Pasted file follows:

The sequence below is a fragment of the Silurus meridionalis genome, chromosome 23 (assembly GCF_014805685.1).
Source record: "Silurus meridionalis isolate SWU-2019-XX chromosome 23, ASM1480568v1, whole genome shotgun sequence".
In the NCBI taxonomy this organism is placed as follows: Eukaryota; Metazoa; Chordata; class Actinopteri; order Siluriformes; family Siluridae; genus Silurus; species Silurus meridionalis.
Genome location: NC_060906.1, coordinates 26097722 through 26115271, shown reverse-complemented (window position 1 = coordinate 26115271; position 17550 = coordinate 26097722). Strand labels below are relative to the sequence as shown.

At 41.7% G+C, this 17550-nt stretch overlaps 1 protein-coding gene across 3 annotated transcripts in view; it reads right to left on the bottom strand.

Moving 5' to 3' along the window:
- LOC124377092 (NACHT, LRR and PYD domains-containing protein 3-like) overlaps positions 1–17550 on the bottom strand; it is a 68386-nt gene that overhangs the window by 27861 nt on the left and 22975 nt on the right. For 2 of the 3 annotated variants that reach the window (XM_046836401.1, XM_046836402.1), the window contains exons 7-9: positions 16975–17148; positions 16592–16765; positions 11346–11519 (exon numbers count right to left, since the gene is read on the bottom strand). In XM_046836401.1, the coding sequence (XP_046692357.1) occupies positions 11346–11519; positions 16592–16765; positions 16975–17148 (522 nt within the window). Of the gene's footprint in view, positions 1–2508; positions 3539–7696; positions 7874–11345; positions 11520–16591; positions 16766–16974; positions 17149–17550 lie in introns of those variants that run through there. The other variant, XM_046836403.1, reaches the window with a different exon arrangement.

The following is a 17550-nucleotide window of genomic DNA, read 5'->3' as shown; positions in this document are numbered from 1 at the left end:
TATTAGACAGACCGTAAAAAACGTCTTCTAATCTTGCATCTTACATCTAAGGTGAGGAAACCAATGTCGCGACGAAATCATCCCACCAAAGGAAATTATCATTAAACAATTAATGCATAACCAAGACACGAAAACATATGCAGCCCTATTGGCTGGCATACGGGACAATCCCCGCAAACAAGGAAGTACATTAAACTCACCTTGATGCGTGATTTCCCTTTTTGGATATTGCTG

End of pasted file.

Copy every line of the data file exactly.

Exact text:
The sequence below is a fragment of the Silurus meridionalis genome, chromosome 23 (assembly GCF_014805685.1).
Source record: "Silurus meridionalis isolate SWU-2019-XX chromosome 23, ASM1480568v1, whole genome shotgun sequence".
In the NCBI taxonomy this organism is placed as follows: Eukaryota; Metazoa; Chordata; class Actinopteri; order Siluriformes; family Siluridae; genus Silurus; species Silurus meridionalis.
Genome location: NC_060906.1, coordinates 26097722 through 26115271, shown reverse-complemented (window position 1 = coordinate 26115271; position 17550 = coordinate 26097722). Strand labels below are relative to the sequence as shown.

At 41.7% G+C, this 17550-nt stretch overlaps 1 protein-coding gene across 3 annotated transcripts in view; it reads right to left on the bottom strand.

Moving 5' to 3' along the window:
- LOC124377092 (NACHT, LRR and PYD domains-containing protein 3-like) overlaps positions 1–17550 on the bottom strand; it is a 68386-nt gene that overhangs the window by 27861 nt on the left and 22975 nt on the right. For 2 of the 3 annotated variants that reach the window (XM_046836401.1, XM_046836402.1), the window contains exons 7-9: positions 16975–17148; positions 16592–16765; positions 11346–11519 (exon numbers count right to left, since the gene is read on the bottom strand). In XM_046836401.1, the coding sequence (XP_046692357.1) occupies positions 11346–11519; positions 16592–16765; positions 16975–17148 (522 nt within the window). Of the gene's footprint in view, positions 1–2508; positions 3539–7696; positions 7874–11345; positions 11520–16591; positions 16766–16974; positions 17149–17550 lie in introns of those variants that run through there. The other variant, XM_046836403.1, reaches the window with a different exon arrangement.

The following is a 17550-nucleotide window of genomic DNA, read 5'->3' as shown; positions in this document are numbered from 1 at the left end:
TATTAGACAGACCGTAAAAAACGTCTTCTAATCTTGCATCTTACATCTAAGGTGAGGAAACCAATGTCGCGACGAAATCATCCCACCAAAGGAAATTATCATTAAACAATTAATGCATAACCAAGACACGAAAACATATGCAGCCCTATTGGCTGGCATACGGGACAATCCCCGCAAACAAGGAAGTACATTAAACTCACCTTGATGCGTGATTTCCCTTTTTGGATATTGCTG